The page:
The neighborhoods and subdivisions that make up our towns and cities can be very generous, but they can also be really stingy as well, and their generosity is a great barometer of their prosperity and a good prognosis of their long-term prospects. A typical subdivision is miserly, selfishly cutting up every scrap of available land for sale under the mistaken assumption that this will make more money for the developer, but this is a half-baked view even in the short term. Here's why:
You can give land back to a neighborhood in several good ways and one bad way. First the bad news: amorphous left-over "green space," especially when it's located behind the houses in a thoughtless manner, really does waste land because it creates so little value. Now the good news: if you design the open space as parks, greens, squares, plazas, and playgrounds, and if you put them in front of the houses rather than behind, you can create a great deal of value.
A long view across a space significantly wider than a street increases the real estate value of all buildings facing the long view, usually by 25% or more. Turn the fronts of the houses to the view with a street (or occasionally a walk) running between the houses and the view, and you carry that value up to two blocks deep into the adjacent urbanism because those people can walk to the long view as well.
That increase in real estate value can almost immediately pay for the land given up for parks, greens, squares, plazas, and parks. Over the long term, as the neighborhood is built out, it builds a reputation of being one of the more desirable places in town, cementing the resilience of that value. These principles apply both to new neighborhood design and also to sprawl recovery. Two caveat about fronting the view:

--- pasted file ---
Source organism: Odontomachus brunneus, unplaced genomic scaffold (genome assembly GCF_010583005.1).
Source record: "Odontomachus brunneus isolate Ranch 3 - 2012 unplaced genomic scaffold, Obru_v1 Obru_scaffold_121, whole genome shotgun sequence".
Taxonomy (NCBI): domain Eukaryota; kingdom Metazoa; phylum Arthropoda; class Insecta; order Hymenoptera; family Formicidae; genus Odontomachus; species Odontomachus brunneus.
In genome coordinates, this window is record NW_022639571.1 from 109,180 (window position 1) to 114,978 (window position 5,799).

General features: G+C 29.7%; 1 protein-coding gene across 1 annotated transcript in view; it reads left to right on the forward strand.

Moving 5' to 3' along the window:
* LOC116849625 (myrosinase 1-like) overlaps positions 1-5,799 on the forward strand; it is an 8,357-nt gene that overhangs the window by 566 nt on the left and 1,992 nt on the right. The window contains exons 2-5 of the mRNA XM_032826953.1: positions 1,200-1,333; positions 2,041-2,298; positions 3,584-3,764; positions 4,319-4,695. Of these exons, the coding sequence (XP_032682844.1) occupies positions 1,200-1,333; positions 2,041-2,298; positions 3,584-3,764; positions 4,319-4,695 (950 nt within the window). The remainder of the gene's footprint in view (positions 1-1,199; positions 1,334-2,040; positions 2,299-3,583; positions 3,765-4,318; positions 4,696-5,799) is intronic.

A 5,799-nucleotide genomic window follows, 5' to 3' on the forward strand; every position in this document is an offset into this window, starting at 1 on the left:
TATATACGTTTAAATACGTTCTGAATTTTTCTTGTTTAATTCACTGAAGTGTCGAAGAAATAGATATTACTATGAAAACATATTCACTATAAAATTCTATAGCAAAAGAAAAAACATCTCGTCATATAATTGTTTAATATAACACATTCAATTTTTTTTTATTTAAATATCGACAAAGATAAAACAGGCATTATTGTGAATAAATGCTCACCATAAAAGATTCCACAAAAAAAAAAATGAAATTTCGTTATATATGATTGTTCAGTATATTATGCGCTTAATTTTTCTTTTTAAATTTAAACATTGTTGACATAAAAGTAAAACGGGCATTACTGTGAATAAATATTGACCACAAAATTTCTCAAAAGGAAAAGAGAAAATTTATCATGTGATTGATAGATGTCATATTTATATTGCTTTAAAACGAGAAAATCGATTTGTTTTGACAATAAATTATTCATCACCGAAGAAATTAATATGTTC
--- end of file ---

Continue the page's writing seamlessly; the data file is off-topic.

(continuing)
• The front of a building is usually a lot better-looking than the back because designers spend more effort and builders spend more money composing the front of the building. Buildings that turn their back on a view (like almost every golf course subdivision built since World War II) exemplify what I call "mooning the view." If you're on the golf course or in the park, it simply doesn't look as good when you're getting mooned.
• The more eyes you can put on the view, the more value you're likely to create. It's OK to have large detached houses around a park if it's in a less urban part of town, but for the greens and especially the squares and plazas, you really should consider townhouses or even condos in the more urban parts of town.
Here's a curious thing: I started thinking about generosity while working on my upcoming book New Media for Designers + Builders. For over 200 years, business has operated on the three prime virtues of quality, speed, and economy (or better-faster-cheaper.) But things are changing now, as we can see all around us. I believe that in the Age of the Idea that is now dawning, the three primary virtues of sustainable businesses will be patience, generosity, and connectedness.
But something strange happened. As I was writing, it became clear that Original Green places are built on exactly these virtues as well, as we discussed earlier. The next few posts will look at other ways that sustainable architecture and urbanism is built on these virtues. And I've undoubtedly forgotten lots of things… how are the best ways you've seen of architecture and urbanism being patient? Generous? Connected?